From Lab to Market: VC Experts Advise Yale Researchers


How do you get your idea out of the lab and into stores? This question has plagued researchers for decades, and for good reason — it tends to be extraordinarily difficult to translate scientific discovery into commercial success. At a talk at the Yale Medical School on October 21st, three investors from Osage University Partners outlined their efforts to help university researchers bring products to market.

Osage University Partners (OUP) is one of the most successful venture capital firms specializing in university research. OUP partners with 90 institutions to find promising ventures, has invested in six Yale startups to date, and is currently tracking an additional 65 at Yale.

Lou Berneman, Founding Partner at OUP, advised attendees that after having a good idea, the most important factor for success is a strong and compatible co-founder. “It’s like choosing a spouse,” he said.

Once a startup has a team and an idea, pitching to investors is the next big task. Matt Cohen, Principal at OUP, detailed the structure of a good pitch deck, According to Cohen, there should be about 20 slides for an hourlong pitch, and the most important component is data, which is critical to show that the startup is worth the investment.

Fundraising can be a difficult process, so Berneman stressed the importance of tenacity when raising capital. For venture capital, said Berneman, “a ‘no’ now doesn’t mean a ‘no’ forever” because they may very well be interested for later rounds.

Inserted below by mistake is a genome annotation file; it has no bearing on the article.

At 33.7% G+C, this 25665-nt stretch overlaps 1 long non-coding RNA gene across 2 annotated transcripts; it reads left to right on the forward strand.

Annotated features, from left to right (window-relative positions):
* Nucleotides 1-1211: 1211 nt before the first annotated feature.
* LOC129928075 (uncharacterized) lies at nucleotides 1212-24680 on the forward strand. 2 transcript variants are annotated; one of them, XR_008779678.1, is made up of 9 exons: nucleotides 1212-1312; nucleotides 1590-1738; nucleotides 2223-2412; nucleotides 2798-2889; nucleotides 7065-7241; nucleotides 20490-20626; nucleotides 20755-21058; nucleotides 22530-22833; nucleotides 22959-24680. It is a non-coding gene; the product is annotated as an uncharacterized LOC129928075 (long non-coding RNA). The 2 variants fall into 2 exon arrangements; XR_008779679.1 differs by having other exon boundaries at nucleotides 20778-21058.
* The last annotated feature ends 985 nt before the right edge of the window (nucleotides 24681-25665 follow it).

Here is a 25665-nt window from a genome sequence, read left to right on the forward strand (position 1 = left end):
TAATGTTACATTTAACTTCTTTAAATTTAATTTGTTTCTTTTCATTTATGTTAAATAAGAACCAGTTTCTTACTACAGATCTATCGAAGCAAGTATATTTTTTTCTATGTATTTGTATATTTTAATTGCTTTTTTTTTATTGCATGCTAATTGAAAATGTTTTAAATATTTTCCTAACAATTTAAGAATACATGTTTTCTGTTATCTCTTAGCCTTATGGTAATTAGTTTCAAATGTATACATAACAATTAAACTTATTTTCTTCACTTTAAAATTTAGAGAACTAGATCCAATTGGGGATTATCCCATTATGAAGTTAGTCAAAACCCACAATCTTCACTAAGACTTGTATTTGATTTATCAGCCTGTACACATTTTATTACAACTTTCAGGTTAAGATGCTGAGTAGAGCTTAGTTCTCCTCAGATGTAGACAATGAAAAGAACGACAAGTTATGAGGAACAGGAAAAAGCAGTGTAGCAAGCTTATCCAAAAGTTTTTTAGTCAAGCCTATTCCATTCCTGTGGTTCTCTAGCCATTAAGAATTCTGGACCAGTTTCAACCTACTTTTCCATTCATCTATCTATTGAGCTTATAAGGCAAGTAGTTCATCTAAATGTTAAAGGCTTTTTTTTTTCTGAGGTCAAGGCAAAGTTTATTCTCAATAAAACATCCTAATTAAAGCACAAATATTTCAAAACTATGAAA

Berneman also acknowledged many founders’ concerns about dilution during fundraising. “If the percent increase in the value of the enterprise is greater than the percent decrease in your equity, dilution is good,” said Berneman. Many entrepreneurs find it difficult to give up a majority stake in their companies, but as long as the company’s valuation is increasing, it’s a good call.

David Dorsey, Associate at OUP, described the surprisingly tight-knit venture capital community. He told the audience that venture capitalists work together more than new founders might assume, sharing due diligence and interesting opportunities with one another.

Jacob Bendicksen

Jacob Bendicksen is a freshman in Branford and a prospective Computer Science/Psychology major. He’s a member of the Yale Climbing Team despite his fear of heights, and is involved with Yale Launch and the Yale Entrepreneurial Society. He can usually be found in the CEID, reading FiveThirtyEight, or drinking English breakfast tea (preferably all three at the same time).

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